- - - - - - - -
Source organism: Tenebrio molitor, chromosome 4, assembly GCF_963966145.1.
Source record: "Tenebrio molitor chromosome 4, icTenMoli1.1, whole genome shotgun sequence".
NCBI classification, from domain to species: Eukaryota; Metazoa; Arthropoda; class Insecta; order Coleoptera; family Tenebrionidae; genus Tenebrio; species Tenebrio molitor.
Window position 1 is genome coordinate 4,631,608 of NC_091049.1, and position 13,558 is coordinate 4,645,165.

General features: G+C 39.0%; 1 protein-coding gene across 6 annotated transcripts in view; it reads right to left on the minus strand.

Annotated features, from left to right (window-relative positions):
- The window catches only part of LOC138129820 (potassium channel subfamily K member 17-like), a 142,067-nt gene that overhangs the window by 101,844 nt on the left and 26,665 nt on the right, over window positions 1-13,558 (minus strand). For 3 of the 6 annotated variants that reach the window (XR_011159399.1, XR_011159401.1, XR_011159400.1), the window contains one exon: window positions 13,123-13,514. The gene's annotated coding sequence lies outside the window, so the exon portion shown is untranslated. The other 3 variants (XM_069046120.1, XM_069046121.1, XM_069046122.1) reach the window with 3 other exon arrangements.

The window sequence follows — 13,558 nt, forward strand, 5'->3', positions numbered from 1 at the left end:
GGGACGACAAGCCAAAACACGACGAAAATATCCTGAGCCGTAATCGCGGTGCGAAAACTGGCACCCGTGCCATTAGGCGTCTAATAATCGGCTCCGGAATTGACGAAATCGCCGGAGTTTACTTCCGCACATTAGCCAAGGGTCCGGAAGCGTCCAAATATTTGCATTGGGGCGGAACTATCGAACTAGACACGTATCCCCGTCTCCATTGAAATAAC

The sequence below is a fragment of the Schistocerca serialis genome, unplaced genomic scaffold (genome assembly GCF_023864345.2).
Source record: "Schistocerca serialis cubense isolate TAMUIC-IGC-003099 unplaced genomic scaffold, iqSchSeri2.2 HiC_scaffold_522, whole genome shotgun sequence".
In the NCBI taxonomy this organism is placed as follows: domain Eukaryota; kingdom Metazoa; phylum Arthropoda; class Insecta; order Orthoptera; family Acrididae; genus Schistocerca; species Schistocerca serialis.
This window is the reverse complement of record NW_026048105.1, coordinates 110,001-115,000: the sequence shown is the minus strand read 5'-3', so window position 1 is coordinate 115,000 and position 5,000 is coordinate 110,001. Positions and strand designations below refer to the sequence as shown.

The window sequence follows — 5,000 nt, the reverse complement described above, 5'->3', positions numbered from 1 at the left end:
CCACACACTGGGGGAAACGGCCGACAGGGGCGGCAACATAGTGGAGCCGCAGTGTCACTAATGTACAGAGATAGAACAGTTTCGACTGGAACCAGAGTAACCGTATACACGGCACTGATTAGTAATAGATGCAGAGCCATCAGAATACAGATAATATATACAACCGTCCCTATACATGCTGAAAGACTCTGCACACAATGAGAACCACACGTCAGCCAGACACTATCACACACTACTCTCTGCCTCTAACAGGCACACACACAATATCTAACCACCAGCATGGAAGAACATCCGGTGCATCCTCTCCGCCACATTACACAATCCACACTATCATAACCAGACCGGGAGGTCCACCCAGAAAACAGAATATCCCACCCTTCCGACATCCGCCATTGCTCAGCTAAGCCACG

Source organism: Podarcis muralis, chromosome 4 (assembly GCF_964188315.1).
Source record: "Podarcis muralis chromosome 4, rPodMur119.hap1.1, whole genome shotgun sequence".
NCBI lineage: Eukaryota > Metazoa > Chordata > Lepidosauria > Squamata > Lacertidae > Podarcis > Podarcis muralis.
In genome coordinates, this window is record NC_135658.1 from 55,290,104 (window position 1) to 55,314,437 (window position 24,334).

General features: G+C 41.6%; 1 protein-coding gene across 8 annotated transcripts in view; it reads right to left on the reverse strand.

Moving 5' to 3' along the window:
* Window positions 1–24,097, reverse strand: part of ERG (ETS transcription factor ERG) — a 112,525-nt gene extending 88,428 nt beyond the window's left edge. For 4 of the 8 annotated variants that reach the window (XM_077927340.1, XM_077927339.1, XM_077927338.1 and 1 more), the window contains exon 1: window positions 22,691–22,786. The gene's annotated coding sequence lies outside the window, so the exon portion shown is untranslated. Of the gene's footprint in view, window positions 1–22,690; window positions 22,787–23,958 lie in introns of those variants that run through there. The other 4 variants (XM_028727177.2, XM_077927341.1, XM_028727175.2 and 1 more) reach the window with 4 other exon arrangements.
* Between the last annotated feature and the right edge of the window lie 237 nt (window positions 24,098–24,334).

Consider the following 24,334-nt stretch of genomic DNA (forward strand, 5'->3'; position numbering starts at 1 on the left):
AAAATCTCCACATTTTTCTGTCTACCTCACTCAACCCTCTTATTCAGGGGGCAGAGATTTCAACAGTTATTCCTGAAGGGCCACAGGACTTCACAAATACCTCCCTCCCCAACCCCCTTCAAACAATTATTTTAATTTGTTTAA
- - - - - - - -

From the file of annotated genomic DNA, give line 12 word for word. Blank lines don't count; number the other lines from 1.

In the NCBI taxonomy this organism is placed as follows: domain Eukaryota; kingdom Metazoa; phylum Arthropoda; class Insecta; order Orthoptera; family Acrididae; genus Schistocerca; species Schistocerca serialis.